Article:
3 Key Deals Oilers Can Make to Keep Evander Kane For Next Season

No player has been better than Connor McDavid in these 2022 Stanley Cup Playoffs. That said, perhaps no player has been hotter than Evander Kane. Certainly, no player has scored more goals as he leads the playoffs with 12, two coming in the Game 4 win by the Edmonton Oilers over the Calgary Flames on Tuesday night.

The tandem of McDavid and Kane has been nothing short of magical and the gamble (if you can call it that) Ken Holland made to acquire Kane has paid off in spades. Regardless of how these playoffs end for Edmonton, it’s less of a question now as to whether Holland wants to keep Kane, but more a legitimate question as to how the Oilers do it.

With every goal Kane scores, his pending future contract gets pricier. Deservedly so, as he’s been the hottest free agent signing and best NHL Trade Deadline acquisition this season. He’s also been among the best goal scorers in the NHL since late January. That doesn’t mean a deal is out of the realm of possibility. The Oilers simply need to make a few other moves first.

Trade Tyson Barrie

It will be unfortunate to see the quarterback of Edmonton’s first-unit power play go, but Evan Bouchard’s progression and his advancement while paired with Duncan Keith have made Tyson Barrie expendable. Some will suggest no one will trade for Barrie, but they’re wrong. Someone will as his contract isn’t a concern and there will be at least a half-dozen teams willing to take on a $4.5 million cap hit for only two more seasons.

Tyson Barrie Edmonton Oilers
Tyson Barrie, Edmonton Oilers (Photo by Jonathan Kozub/NHLI via Getty Images)

Barrie still has a lot to offer a team that needs an offensive regular defenseman, and one who can play in the top-four on a decent team. If they need a top-two guy on the man-advantage, Barrie might be their man. It could be Seattle, Ottawa, or a host of other teams lower in the standings that would gladly take him if they didn’t have to give up much in a trade. For a team like Dallas (who might lose John Klingberg) or the Montreal Canadiens (who might move Jeff Petry), Barrie would make for a suitable replacement.

Related: 4 Reasons Oilers Fans Should Apologize to GM Ken Holland

Once the Oilers move Barrie, they can fill in his spot with a prospect making the jump or — because the Oilers are a little light on right-shot defense prospects — add a veteran who is available for cheap. Not everyone will like the idea, but someone like P.K. Subban will be available for almost nothing in free agency and he’s spoken glowingly about this Oilers team while doing commentary for ESPN. He’s just one example, there are others, and the farther the Oilers go, the more players will take notice.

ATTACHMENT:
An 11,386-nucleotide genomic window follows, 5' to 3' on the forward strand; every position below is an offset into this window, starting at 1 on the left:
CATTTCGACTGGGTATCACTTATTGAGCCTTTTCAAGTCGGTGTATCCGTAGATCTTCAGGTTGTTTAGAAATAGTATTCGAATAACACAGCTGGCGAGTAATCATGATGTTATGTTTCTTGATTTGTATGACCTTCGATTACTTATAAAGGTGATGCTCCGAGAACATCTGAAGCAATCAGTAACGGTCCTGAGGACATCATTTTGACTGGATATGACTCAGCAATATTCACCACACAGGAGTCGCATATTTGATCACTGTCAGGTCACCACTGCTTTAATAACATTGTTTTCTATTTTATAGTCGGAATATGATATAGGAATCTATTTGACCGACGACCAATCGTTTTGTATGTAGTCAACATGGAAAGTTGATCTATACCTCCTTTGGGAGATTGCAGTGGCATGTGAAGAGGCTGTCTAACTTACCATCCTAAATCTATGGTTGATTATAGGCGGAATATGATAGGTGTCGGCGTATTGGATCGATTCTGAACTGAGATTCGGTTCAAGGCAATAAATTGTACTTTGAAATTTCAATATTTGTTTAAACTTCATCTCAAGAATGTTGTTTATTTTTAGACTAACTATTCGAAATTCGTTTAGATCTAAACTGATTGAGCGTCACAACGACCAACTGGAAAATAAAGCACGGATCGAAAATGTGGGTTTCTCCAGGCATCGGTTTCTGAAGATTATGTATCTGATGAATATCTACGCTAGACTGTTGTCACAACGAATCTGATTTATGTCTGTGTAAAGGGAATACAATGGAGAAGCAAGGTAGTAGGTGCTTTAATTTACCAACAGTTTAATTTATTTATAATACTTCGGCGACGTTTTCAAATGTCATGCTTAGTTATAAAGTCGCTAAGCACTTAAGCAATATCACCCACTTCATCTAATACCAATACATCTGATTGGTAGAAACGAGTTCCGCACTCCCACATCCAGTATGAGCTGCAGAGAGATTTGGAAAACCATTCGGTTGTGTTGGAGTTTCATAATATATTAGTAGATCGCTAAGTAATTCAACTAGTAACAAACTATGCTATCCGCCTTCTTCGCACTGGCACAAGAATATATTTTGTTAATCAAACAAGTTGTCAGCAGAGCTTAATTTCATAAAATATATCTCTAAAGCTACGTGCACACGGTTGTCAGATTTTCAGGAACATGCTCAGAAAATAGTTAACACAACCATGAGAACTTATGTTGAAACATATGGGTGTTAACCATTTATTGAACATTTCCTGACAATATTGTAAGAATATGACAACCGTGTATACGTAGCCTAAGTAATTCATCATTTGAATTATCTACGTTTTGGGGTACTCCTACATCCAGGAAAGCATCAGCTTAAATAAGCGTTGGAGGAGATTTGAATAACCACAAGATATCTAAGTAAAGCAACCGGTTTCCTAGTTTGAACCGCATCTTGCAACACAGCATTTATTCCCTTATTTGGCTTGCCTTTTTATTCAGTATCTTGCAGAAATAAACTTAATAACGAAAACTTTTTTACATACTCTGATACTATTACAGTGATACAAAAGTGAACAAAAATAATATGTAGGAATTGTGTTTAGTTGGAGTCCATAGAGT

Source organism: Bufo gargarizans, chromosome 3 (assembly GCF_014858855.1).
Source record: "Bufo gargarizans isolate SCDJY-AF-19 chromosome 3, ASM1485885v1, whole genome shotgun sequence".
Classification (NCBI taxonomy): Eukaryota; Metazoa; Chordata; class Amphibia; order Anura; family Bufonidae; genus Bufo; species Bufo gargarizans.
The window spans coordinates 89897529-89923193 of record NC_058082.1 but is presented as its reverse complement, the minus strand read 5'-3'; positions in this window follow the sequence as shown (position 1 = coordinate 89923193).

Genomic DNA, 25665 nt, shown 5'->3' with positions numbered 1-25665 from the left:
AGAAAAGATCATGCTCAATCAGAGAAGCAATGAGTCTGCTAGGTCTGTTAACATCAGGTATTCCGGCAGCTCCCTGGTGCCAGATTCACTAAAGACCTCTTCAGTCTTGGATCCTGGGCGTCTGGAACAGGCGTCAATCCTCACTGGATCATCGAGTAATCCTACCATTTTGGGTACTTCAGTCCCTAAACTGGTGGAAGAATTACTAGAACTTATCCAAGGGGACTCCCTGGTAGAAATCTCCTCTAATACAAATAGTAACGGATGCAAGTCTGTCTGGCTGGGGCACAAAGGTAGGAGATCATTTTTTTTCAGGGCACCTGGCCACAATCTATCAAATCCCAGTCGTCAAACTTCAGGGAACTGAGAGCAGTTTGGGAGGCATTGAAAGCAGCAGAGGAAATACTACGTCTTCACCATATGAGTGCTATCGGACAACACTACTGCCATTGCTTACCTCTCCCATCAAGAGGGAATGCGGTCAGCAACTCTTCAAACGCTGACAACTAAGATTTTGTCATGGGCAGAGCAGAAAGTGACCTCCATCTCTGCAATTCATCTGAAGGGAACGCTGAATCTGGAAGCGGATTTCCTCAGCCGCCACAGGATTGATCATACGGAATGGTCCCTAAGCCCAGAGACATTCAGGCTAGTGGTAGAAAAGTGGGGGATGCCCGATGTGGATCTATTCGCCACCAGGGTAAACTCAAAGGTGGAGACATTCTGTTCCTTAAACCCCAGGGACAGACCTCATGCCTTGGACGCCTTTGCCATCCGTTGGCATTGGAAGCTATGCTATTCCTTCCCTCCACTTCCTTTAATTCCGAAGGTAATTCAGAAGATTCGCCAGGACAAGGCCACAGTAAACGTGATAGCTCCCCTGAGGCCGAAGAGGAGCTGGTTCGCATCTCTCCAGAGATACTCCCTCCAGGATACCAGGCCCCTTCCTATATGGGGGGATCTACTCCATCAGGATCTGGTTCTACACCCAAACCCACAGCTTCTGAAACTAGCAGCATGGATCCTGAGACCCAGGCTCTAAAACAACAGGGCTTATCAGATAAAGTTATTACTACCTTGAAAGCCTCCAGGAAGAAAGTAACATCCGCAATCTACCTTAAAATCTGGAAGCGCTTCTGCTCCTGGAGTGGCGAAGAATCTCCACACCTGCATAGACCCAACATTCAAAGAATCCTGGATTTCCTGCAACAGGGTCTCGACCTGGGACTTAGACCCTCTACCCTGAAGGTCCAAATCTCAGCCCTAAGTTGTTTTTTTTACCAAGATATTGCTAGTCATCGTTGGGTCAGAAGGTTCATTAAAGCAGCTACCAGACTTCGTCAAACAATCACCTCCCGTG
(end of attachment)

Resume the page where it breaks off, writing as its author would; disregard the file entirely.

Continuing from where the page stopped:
Run With Mike Smith and Stuart Skinner

Coming off a 130-ft goal, not everyone will like this suggestion, but Mike Smith has proven enough this season that running with him and backup Stuart Skinner isn’t the worst plan in the world next season. Yes, Smith has as much chance at being awful next year as he does being outstanding, and Skinner hasn’t proven anything at the NHL level, but more money needs to come from somewhere and if Ken Holland goes out and adds a top-level goalie, you can probably kiss Kane goodbye.

Stuart Skinner Edmonton Oilers
Stuart Skinner, Edmonton Oilers (Photo by Curtis Comeau/Icon Sportswire via Getty Images)

The deal here is simply to let Mikko Koskinen walk to Switzerland — where he is rumored to already have worked out a deal — and run with a couple of goaltenders who could be perfectly capable, but there are some questions attached to both.

If the Oilers feel the need, they could sign a third-string goalie on the cheap as backup plan.

Dump Zack Kassian

I would say trade Zack Kassian, but dump is probably more the suitable term here because a move to get his salary off of the books is going to come in a deal that most fans won’t love. Kassian has an element to his game that many teams will find attractive, but fans in Edmonton often overvalue his consistent impact on this team. Just because he can bring it, doesn’t mean Kassian always does and that’s an issue — one that isn’t worth paying $3.2 million per season for.

Zack Kassian Edmonton Oilers Quinton Byfield Los Angeles Kings
Zack Kassian Edmonton Oilers, Los Angeles Kings Stanley Cup playoffs round 1, game 2 (Photo by Curtis Comeau/Icon Sportswire via Getty Images)

Kassian’s minutes have often been reduced in the playoffs making him less effective and, if we’re being honest, Kane has been more engaged physically than Kassian has since Kane joined the team. There’s less of a need for Kassian than there was before Kane’s arrival and the Oilers can afford to trade him. This isn’t to say Edmonton won’t miss No. 44, but a similar physical forward (who might be slightly less skilled) should be available for one-third the price Kassian is.

Moving Barrie’s $4.5 million, Kassian’s $3.2 million, and letting Koskinen’s $4.5 million come off the books frees up $12.2 million for the Oilers. The team will need to replace those players and there will likely be money coming back in the trades but what the Oilers need to shoot for is a way to free up about $8-$9 million. This should be enough to get Kane locked into a deal between $4.5-$6.5 million per season and cover the raises going to Kailer Yamamoto, Jesse Puljujarvi, and Brett Kulak.

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